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What next for mobile phone operating systems?

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3rd July 2012

The past few weeks have been pretty eventful in terms of mobile phone operating systems, with most major vendors announcing something new.

 iOS 6 Apple's iOS 6 was announced last month, bringing turn-by-turn navigation (and dumping Google Maps in the process), an improved version of Siri and better Facebook integration. Although not a major upgrade, Apple users will surely be happy with the continued improvements in the operating system.

Microsoft also announced plans for Windows Phone 8, an operating system that will be based on the same core as Windows 8 running on PCs and tablets, and it will support a much wider variety of hardware and be easier to manage for corporate customers. Although still using the Metro interface on top, Windows  Android 4.1 Jelly Bean 8 will be fundamentally different underneath and it will not run on the current crop of Windows 7 smartphones. However, many of the improvements will be carried forwards into Windows Phone 7.8 which will run on those devices.

Android has also received an upgrade with Android 4.1 (also known as "Jelly Bean"). This version is meant to offer performance improvements and better voice support plus a number of other upgrades, and it will be seen first on the Google Nexus 7 tablet.

 BlackBerry 10 The news from BlackBerry maker RIM was not as good however. In addition to posting a significant loss for the last quarter, RIM also announced that their next generation BlackBerry 10 operating system would be delayed until early next year.

Out of all of these, Apple's offering is the most impressive even if the changes are relatively minor. iOS 6 will run on all iPhones back to the iPhone 3GS (although not the original iPad) which shows a substantially better commitment to customers than Android manufacturers.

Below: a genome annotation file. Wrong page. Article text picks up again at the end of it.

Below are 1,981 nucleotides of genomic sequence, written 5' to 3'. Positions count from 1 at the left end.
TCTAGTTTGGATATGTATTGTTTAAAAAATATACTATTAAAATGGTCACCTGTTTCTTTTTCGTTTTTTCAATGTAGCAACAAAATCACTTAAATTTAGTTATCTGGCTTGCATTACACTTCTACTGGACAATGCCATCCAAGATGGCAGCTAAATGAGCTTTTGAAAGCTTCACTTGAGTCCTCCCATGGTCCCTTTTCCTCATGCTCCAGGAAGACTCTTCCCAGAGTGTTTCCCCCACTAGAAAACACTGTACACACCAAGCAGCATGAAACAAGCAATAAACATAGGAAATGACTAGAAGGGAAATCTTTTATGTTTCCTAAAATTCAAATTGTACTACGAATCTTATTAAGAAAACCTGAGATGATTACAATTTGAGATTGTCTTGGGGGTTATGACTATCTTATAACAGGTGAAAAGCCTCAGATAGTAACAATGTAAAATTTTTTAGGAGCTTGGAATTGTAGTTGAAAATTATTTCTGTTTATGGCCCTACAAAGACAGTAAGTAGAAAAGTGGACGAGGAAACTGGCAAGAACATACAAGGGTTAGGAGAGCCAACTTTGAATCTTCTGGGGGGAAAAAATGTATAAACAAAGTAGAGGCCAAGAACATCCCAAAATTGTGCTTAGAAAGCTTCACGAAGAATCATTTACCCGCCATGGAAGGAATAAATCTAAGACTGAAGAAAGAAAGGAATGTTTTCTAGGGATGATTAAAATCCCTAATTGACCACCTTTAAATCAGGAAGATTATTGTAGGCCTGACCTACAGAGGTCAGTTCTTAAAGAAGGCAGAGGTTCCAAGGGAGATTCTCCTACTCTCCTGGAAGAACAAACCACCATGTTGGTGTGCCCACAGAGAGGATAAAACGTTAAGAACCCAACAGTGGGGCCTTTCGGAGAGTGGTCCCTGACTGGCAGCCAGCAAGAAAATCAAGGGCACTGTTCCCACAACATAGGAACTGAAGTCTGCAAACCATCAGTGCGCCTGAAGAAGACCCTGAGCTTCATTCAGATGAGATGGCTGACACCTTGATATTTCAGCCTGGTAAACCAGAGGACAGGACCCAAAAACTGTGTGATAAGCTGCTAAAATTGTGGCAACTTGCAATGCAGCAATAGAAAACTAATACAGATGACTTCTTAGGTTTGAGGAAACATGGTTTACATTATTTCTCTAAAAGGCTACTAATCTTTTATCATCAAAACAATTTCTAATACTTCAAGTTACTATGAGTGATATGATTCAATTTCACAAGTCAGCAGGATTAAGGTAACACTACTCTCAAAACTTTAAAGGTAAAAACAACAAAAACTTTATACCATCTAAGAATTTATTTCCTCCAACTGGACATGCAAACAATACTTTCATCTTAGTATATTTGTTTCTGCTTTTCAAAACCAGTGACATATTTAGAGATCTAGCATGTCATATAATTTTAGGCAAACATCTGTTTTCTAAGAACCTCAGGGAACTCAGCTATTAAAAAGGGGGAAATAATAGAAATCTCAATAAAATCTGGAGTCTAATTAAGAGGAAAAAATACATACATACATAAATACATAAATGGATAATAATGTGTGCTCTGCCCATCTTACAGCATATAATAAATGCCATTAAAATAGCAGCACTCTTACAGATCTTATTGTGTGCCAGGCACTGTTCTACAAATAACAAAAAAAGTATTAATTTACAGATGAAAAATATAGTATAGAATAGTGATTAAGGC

With Android, many customers are still stuck waiting for a promised upgrade to Android 4.0 from Android 2.3. The release of Android 4.1 only serves to underline how bad the situation is for some owners. In some cases the promised upgrades have been cancelled, in most cases they are taking a lot longer than originally anticipated. In our view, the only reliable way to get a handset running Android 4.1 will be to buy a handset running Android 4.1 out of the box.

The radically different approach to Windows Phone may also present a problem to manufacturers who will have to go off and redesign their handsets from scratch. In the long term this move is likely to give Microsoft a significant strategic advantage, but Microsoft's partners are likely to be unhappy about having to start again with their smartphone designs. However, several manufacturers have shown commitment to this, and Microsoft have a reasonable chance of some success.

The situation for RIM is the worst of them all. RIM have pinned their hopes on the new BB10 operating system, based on the QNX OS in use in the BlackBerry PlayBook, but even if it came to market now it would probably be too late to improve matters.  Firefox OS The world doesn't need any more mobile operating systems and iOS, Android and the improving Windows platforms are likely to be very hard to beat. As it is, RIM are pinning their hopes on a OS due sometime next year which will probably not be enough to reverse their slide.

One wildcard is the Firefox OS from Mozilla coming in 2013. This ultra-lightweight operating system will be appearing on ZTE and Alcatel branded phones. As the name suggest, the Firefox OS is based around HTML5 applications rather than being a monolithic operating system (such as iOS and Android). Is this the next big thing or will it be another failed platform? We don't know, but it is certainly going to be interesting to find out..


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